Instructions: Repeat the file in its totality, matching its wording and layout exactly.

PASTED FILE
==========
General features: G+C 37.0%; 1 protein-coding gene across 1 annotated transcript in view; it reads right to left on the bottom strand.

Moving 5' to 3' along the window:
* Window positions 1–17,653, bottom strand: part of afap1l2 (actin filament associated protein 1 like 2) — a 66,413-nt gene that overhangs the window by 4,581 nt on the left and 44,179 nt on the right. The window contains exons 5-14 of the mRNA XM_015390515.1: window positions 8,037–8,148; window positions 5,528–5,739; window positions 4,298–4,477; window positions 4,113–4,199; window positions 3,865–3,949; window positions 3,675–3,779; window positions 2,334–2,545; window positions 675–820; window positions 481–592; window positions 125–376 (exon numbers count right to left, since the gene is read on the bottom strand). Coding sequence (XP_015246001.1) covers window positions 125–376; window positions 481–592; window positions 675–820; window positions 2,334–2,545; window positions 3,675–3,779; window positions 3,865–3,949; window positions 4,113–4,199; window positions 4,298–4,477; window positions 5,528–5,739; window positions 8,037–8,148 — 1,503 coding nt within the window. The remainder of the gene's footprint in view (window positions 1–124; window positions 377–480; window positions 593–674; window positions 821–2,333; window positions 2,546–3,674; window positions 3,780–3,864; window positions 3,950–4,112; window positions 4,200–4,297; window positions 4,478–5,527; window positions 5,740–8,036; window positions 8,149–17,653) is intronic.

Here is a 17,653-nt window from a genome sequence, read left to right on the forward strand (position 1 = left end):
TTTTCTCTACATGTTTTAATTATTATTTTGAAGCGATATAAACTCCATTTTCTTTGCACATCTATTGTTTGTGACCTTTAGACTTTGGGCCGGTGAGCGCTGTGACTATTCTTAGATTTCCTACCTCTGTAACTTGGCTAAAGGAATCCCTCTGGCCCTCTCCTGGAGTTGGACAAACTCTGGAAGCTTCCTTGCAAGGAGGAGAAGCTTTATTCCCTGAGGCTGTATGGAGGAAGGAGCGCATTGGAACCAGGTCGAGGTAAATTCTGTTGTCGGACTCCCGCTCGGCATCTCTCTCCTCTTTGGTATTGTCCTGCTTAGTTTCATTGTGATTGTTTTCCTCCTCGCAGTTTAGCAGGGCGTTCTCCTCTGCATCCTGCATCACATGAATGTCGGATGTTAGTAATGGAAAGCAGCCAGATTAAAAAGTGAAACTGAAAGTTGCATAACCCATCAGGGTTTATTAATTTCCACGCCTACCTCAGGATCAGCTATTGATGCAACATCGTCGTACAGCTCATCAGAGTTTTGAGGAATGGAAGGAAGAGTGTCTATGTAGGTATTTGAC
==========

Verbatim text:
General features: G+C 37.0%; 1 protein-coding gene across 1 annotated transcript in view; it reads right to left on the bottom strand.

Moving 5' to 3' along the window:
* Window positions 1–17,653, bottom strand: part of afap1l2 (actin filament associated protein 1 like 2) — a 66,413-nt gene that overhangs the window by 4,581 nt on the left and 44,179 nt on the right. The window contains exons 5-14 of the mRNA XM_015390515.1: window positions 8,037–8,148; window positions 5,528–5,739; window positions 4,298–4,477; window positions 4,113–4,199; window positions 3,865–3,949; window positions 3,675–3,779; window positions 2,334–2,545; window positions 675–820; window positions 481–592; window positions 125–376 (exon numbers count right to left, since the gene is read on the bottom strand). Coding sequence (XP_015246001.1) covers window positions 125–376; window positions 481–592; window positions 675–820; window positions 2,334–2,545; window positions 3,675–3,779; window positions 3,865–3,949; window positions 4,113–4,199; window positions 4,298–4,477; window positions 5,528–5,739; window positions 8,037–8,148 — 1,503 coding nt within the window. The remainder of the gene's footprint in view (window positions 1–124; window positions 377–480; window positions 593–674; window positions 821–2,333; window positions 2,546–3,674; window positions 3,780–3,864; window positions 3,950–4,112; window positions 4,200–4,297; window positions 4,478–5,527; window positions 5,740–8,036; window positions 8,149–17,653) is intronic.

Here is a 17,653-nt window from a genome sequence, read left to right on the forward strand (position 1 = left end):
TTTTCTCTACATGTTTTAATTATTATTTTGAAGCGATATAAACTCCATTTTCTTTGCACATCTATTGTTTGTGACCTTTAGACTTTGGGCCGGTGAGCGCTGTGACTATTCTTAGATTTCCTACCTCTGTAACTTGGCTAAAGGAATCCCTCTGGCCCTCTCCTGGAGTTGGACAAACTCTGGAAGCTTCCTTGCAAGGAGGAGAAGCTTTATTCCCTGAGGCTGTATGGAGGAAGGAGCGCATTGGAACCAGGTCGAGGTAAATTCTGTTGTCGGACTCCCGCTCGGCATCTCTCTCCTCTTTGGTATTGTCCTGCTTAGTTTCATTGTGATTGTTTTCCTCCTCGCAGTTTAGCAGGGCGTTCTCCTCTGCATCCTGCATCACATGAATGTCGGATGTTAGTAATGGAAAGCAGCCAGATTAAAAAGTGAAACTGAAAGTTGCATAACCCATCAGGGTTTATTAATTTCCACGCCTACCTCAGGATCAGCTATTGATGCAACATCGTCGTACAGCTCATCAGAGTTTTGAGGAATGGAAGGAAGAGTGTCTATGTAGGTATTTGAC